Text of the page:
The Royal Fern (Osmunda regalis), also known as the ‘Bog Onion’ is Dartmoor’s largest fern and indeed the largest European fern – hence its name. This fern can grow anything between two and four metres high. During the summer months the fronds are a dark green and comprise of spiked green sporing shoots. These have fertile fronds at the top of the spike with sterile fronds underneath, these normally have between two to three pinnae of paired sterile fronds beneath them. The top parts of the spikes have what looks like bunches of grapes which when ripe will split open thus releasing the spores and then turn an orangish brown. The Royal Fern thrives in wet acidic soils and is often found on the banks of woodland water courses. Today the Royal Fern can be found in such places as Fingle Woods, Ausewell Woods, the banks of the river Webburn, and along the Double Dart. During the excavation work on the Whitehorse Hill kistvaen peat samples showed the onetime presence of Osmunda regalis.
Here is a description of a walk taken along Fingle Woods in 1874 – “Here we pass into this pleasant region by a fisherman’s path, winding along banks set with wild flowers, through thickets of sweet gale, filling the air with its aromatic scent, and at last, through a wilderness of Osmunda, the Royal Fern, lifting its great ash-leaved fronds almost above our heads, and fluttering with changing colour in the breeze. This is its chosen home; and it has taken possession of the riverside for at least a quarter of a mile. It ceases as the oaks close up, and then we enter a region of mingled shadow and sunlight.” Similarly – “The Buckland Drives, which are the loveliest and most interesting part of the moor. At the foot of the rugged drive the Dart is seen dashing between rocks and bends on its way to the deeper parts of the river. This is the home of the Osmunda Regalis the Royal fern, and grand were the clumps which graced the river bank.” In 1902 near Newbridge – “There is no more lovely spot on the whole moor-side than this green valley. The river with its noisy shallows and deep dark pools, the bold crags and prehistoric boulders on the opposite hillside, the acres of bracken, the splendid specimens of the rare Royal Fern, which grow along the river banks in reckless profusion, and the towering height of Buckland Beacon at the end of the valley, all tend to make this spot one of nature’s most perfect gems.”
From around the mid 1840s there was a great resurgence in the trend of growing ferns in ornamental gardens as pond features. This led to the inception of the ‘fern hunters’ who either for their own use or commercial gain began plundering the wild Royal Ferns. Along with these scavengers came amateur botanists who too were taking the ferns for their specimen collections who would try to cultivate or press and dry them. The result of both practices was that Dartmoor’s wild Royal Fern populations were greatly denuded. In 1878 F. G. Heath published a book called the ‘Fern Paradise’ in which he extolled the virtues of fern hunting on Dartmoor by saying: “In bogland and as well as woodland and along the streams of the moorlands the Royal Fern finds its habitats. The largest specimens have enormous roots and the fern-hunter will have to labour hard to get them up. But it is a labour of love, and not one to be delegated to others. After carefully digging up in the woods and transplanting your fern garden a noble specimen, there is an immense satisfaction in remembering, when you see it unroll its fronds in its new home, that you yourself gathered it Every time you look at it the sight brings back delightful association of the wild woods and the grand moorland scenery, amongst which you may have wandered in your fern-hunting rambles.” – F. G. Heath, p.280.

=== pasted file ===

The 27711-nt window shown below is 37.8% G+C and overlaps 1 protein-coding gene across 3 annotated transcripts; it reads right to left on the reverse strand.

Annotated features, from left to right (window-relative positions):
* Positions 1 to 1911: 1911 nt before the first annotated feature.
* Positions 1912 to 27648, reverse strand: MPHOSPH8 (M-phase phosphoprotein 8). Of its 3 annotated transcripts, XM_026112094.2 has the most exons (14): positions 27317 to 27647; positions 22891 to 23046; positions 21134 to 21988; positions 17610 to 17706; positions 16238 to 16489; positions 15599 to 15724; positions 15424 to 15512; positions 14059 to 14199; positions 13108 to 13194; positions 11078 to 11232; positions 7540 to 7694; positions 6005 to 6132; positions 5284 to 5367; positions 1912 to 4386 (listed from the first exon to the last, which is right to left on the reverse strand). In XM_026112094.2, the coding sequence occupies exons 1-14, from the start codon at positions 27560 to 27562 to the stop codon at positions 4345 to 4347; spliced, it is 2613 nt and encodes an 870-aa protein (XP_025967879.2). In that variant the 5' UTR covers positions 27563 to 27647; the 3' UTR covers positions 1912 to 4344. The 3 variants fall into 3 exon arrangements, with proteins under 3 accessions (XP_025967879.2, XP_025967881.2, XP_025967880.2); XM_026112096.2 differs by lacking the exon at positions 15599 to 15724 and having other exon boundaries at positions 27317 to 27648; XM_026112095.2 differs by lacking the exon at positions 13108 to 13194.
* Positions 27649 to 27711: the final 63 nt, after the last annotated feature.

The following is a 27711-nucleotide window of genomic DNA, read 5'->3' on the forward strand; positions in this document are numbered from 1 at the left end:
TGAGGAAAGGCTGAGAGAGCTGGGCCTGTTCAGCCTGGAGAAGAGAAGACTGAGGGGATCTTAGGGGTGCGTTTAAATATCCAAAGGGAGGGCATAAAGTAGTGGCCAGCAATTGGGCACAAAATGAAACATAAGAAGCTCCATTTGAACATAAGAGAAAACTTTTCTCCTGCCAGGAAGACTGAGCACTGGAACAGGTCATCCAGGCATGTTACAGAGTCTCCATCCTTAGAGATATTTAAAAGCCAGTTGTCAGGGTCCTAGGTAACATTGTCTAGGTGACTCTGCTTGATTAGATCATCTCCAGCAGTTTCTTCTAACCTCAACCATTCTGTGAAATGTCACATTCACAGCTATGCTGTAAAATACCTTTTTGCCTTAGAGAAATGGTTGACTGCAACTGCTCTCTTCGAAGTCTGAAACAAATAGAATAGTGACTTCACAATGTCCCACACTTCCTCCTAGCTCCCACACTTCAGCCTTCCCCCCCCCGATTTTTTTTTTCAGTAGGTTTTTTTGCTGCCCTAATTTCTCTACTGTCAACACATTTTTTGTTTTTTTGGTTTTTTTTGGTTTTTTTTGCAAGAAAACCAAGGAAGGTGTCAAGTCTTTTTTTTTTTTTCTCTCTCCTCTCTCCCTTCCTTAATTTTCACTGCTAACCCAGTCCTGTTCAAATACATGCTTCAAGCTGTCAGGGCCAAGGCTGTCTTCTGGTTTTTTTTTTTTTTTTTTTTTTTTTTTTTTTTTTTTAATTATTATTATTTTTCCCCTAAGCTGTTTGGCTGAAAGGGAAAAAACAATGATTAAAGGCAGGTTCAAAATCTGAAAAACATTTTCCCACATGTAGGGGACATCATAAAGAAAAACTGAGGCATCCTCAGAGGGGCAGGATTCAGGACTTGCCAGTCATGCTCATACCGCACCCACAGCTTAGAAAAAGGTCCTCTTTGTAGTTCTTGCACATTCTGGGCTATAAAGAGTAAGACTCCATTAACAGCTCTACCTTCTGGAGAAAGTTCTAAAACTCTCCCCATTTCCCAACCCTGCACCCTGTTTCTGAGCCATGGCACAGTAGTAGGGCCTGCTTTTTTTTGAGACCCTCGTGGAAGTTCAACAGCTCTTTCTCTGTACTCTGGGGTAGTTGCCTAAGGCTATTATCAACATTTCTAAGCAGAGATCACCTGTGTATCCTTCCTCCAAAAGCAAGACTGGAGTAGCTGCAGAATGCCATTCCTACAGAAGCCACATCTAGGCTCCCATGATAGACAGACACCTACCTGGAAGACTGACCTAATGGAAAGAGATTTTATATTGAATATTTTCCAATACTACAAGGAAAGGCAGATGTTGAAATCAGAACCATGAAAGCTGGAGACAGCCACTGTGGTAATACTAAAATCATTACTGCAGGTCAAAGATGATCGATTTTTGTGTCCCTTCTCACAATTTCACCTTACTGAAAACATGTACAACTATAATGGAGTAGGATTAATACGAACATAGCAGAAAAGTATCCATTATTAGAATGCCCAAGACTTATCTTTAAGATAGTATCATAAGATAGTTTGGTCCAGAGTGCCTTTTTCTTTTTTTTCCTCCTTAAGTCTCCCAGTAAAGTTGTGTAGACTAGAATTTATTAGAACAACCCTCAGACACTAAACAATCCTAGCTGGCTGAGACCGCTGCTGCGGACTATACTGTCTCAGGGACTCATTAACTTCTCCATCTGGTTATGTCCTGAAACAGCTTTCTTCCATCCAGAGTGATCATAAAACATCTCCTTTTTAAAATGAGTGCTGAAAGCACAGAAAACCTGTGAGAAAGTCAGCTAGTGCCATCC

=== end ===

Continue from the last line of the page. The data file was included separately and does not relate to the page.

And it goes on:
As can be imagined, hoards of fern hunters soon began to have an impact and came to the notice of the local population. In the July of 1888 the Western Times published the following letter from an Okehampton resident; “Sir – I should be so obliged if through your medium it became known to landowners and others that at present there is a regular marauding set of scamps at work. Scamps who are going around clearing the woods, parks, and riversides of ferns and sending them away to Covent Gardens. Three weeks ago we arrested four huge hampers of ferns taken from our park, known as Okehampton Park, which is private property, and enclosed by walls and fences, entered by private gates. This morning, at six a.m. a porter aroused our household to tell them a man was at the station with freshly obtained ferns which were to be sent off to a flower gardener. He had rooted up 72 plants. If such wholesale depredations go on we shall have no ferns left, and they greatly add to the beauty of our property.” In 1912 another letter was published saying; “In the past fifty years unchecked vandalism has taken terrible toll or our fern life, and nothing has suffered more shamefully tha the Royal Fern. It is not as if its loss to the countryside were compensated by the abundance in gardens. Thousands of times specimens of it have been brought from hawkers or gathered and taken home only to die in an unsuitable position. For the fern requires something like a spongy peat for its roots, and this must always be kept moist. It’s a mere waste of a beautiful plant to try to grow it where those conditions cannot be ensured.” Similarly in 1933; “There are many spots on the Moor where one would expect to find the Royal Fern flourishing, but it is not. In similar nooks in Cornwall the Osmunda is in evidence and seems indigenous. But in Heathercombe, Buckland, Badger’s Holt, to mention a few of the likely places, the Royal Fern is conspicuous by its absence.”